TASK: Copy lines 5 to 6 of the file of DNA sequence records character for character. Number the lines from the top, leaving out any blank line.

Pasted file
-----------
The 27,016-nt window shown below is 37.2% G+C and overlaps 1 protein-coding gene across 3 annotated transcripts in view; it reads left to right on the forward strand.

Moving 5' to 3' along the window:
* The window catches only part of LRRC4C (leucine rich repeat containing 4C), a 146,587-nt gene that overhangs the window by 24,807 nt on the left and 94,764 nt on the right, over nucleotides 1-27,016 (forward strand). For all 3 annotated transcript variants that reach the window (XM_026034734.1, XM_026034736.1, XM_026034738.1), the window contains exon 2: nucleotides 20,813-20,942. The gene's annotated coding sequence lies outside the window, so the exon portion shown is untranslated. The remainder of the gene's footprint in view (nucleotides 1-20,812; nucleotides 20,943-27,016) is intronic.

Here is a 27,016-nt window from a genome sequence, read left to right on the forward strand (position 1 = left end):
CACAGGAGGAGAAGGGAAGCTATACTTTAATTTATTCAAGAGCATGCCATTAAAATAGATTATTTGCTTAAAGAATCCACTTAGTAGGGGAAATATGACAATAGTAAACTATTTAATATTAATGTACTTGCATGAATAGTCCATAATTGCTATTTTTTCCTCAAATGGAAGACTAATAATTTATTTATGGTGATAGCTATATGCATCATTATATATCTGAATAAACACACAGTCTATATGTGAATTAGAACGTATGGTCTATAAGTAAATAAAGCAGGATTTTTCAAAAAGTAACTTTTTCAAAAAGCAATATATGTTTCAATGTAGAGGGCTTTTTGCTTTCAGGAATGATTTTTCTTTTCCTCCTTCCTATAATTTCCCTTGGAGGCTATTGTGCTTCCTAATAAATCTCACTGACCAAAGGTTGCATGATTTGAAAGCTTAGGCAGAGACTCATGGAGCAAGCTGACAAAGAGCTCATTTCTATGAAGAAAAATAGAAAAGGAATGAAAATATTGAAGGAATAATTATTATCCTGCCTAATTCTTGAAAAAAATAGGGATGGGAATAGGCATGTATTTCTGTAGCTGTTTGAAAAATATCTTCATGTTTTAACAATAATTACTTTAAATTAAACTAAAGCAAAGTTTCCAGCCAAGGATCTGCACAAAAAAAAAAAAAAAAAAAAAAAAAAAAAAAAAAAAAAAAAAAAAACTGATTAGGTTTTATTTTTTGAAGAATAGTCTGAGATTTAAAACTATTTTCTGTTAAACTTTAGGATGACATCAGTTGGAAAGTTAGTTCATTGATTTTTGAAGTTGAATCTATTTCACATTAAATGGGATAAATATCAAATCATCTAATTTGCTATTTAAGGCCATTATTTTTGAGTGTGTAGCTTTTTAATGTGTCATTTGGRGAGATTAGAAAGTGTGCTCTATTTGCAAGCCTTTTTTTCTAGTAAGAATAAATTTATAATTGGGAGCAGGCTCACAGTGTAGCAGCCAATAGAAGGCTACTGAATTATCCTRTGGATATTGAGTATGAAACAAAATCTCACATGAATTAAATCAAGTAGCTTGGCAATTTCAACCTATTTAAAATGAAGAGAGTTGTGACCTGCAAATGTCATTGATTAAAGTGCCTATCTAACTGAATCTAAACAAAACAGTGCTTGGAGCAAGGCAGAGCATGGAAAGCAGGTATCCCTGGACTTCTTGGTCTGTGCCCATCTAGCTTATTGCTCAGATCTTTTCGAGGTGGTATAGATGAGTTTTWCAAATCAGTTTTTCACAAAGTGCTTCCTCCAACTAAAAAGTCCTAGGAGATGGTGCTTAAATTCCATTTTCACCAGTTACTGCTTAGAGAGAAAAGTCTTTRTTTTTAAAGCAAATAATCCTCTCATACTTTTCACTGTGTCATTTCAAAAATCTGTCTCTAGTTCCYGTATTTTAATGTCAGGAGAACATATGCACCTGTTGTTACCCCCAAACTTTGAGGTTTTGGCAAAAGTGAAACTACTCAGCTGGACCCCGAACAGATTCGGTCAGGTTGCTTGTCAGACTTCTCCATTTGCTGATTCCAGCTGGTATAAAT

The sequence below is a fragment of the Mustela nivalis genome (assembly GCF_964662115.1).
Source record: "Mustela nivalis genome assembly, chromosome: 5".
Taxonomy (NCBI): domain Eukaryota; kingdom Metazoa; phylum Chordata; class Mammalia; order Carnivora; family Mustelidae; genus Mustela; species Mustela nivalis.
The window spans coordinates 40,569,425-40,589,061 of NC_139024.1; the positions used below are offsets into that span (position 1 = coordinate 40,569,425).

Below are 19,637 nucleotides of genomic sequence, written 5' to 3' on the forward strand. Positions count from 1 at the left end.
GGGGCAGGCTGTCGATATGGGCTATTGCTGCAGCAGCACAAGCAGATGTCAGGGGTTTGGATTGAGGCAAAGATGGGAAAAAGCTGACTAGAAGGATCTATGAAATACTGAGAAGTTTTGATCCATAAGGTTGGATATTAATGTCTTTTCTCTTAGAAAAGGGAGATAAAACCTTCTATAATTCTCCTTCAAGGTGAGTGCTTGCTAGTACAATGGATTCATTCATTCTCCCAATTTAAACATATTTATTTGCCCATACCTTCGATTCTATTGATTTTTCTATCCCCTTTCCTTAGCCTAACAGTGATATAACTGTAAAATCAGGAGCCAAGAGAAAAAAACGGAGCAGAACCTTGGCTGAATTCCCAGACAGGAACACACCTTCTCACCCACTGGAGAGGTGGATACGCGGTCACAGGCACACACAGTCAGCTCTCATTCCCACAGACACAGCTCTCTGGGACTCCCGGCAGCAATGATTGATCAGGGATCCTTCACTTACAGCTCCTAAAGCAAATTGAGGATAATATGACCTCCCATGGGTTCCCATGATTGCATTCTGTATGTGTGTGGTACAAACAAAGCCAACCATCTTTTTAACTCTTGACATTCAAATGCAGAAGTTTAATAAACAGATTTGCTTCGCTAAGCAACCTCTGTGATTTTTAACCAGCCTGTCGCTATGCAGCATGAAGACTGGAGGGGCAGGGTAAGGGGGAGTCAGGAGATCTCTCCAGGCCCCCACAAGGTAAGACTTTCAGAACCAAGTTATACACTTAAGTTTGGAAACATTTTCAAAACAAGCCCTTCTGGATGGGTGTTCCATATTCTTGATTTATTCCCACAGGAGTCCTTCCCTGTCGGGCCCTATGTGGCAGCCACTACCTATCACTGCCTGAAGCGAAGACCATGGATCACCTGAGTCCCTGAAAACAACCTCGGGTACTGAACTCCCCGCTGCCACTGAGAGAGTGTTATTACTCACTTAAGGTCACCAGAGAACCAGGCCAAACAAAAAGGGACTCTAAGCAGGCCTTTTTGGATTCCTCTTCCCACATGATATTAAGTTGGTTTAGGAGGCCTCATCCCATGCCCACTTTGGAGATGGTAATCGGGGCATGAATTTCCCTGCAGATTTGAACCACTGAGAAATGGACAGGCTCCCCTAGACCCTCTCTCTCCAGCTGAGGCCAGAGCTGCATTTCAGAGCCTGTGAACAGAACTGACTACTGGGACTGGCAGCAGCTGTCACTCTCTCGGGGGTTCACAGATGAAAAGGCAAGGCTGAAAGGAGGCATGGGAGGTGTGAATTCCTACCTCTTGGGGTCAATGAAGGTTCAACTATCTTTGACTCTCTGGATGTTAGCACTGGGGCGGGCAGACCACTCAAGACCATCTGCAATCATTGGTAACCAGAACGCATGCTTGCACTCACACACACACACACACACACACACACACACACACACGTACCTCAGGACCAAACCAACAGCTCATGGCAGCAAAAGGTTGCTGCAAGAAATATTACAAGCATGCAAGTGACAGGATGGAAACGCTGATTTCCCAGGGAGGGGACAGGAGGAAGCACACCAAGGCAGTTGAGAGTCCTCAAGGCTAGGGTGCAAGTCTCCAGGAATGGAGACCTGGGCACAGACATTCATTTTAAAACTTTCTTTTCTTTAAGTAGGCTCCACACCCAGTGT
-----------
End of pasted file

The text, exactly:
CACAGGAGGAGAAGGGAAGCTATACTTTAATTTATTCAAGAGCATGCCATTAAAATAGATTATTTGCTTAAAGAATCCACTTAGTAGGGGAAATATGACAATAGTAAACTATTTAATATTAATGTACTTGCATGAATAGTCCATAATTGCTATTTTTTCCTCAAATGGAAGACTAATAATTTATTTATGGTGATAGCTATATGCATCATTATATATCTGAATAAACACACAGTCTATATGTGAATTAGAACGTATGGTCTATAAGTAAATAAAGCAGGATTTTTCAAAAAGTAACTTTTTCAAAAAGCAATATATGTTTCAATGTAGAGGGCTTTTTGCTTTCAGGAATGATTTTTCTTTTCCTCCTTCCTATAATTTCCCTTGGAGGCTATTGTGCTTCCTAATAAATCTCACTGACCAAAGGTTGCATGATTTGAAAGCTTAGGCAGAGACTCATGGAGCAAGCTGACAAAGAGCTCATTTCTATGAAGAAAAATAGAAAAGGAATGAAAATATTGAAGGAATAATTATTATCCTGCCTAATTCTTGAAAAAAATAGGGATGGGAATAGGCATGTATTTCTGTAGCTGTTTGAAAAATATCTTCATGTTTTAACAATAATTACTTTAAATTAAACTAAAGCAAAGTTTCCAGCCAAGGATCTGCACAAAAAAAAAAAAAAAAAAAAAAAAAAAAAAAAAAAAAAAAAAAAAACTGATTAGGTTTTATTTTTTGAAGAATAGTCTGAGATTTAAAACTATTTTCTGTTAAACTTTAGGATGACATCAGTTGGAAAGTTAGTTCATTGATTTTTGAAGTTGAATCTATTTCACATTAAATGGGATAAATATCAAATCATCTAATTTGCTATTTAAGGCCATTATTTTTGAGTGTGTAGCTTTTTAATGTGTCATTTGGRGAGATTAGAAAGTGTGCTCTATTTGCAAGCCTTTTTTTCTAGTAAGAATAAATTTATAATTGGGAGCAGGCTCACAGTGTAGCAGCCAATAGAAGGCTACTGAATTATCCTRTGGATATTGAGTATGAAACAAAATCTCACATGAATTAAATCAAGTAGCTTGGCAATTTCAACCTATTTAAAATGAAGAGAGTTGTGACCTGCAAATGTCATTGATTAAAGTGCCTATCTAACTGAATCTAAACAAAACAGTGCTTGGAGCAAGGCAGAGCATGGAAAGCAGGTATCCCTGGACTTCTTGGTCTGTGCCCATCTAGCTTATTGCTCAGATCTTTTCGAGGTGGTATAGATGAGTTTTWCAAATCAGTTTTTCACAAAGTGCTTCCTCCAACTAAAAAGTCCTAGGAGATGGTGCTTAAATTCCATTTTCACCAGTTACTGCTTAGAGAGAAAAGTCTTTRTTTTTAAAGCAAATAATCCTCTCATACTTTTCACTGTGTCATTTCAAAAATCTGTCTCTAGTTCCYGTATTTTAATGTCAGGAGAACATATGCACCTGTTGTTACCCCCAAACTTTGAGGTTTTGGCAAAAGTGAAACTACTCAGCTGGACCCCGAACAGATTCGGTCAGGTTGCTTGTCAGACTTCTCCATTTGCTGATTCCAGCTGGTATAAAT

The sequence below is a fragment of the Mustela nivalis genome (assembly GCF_964662115.1).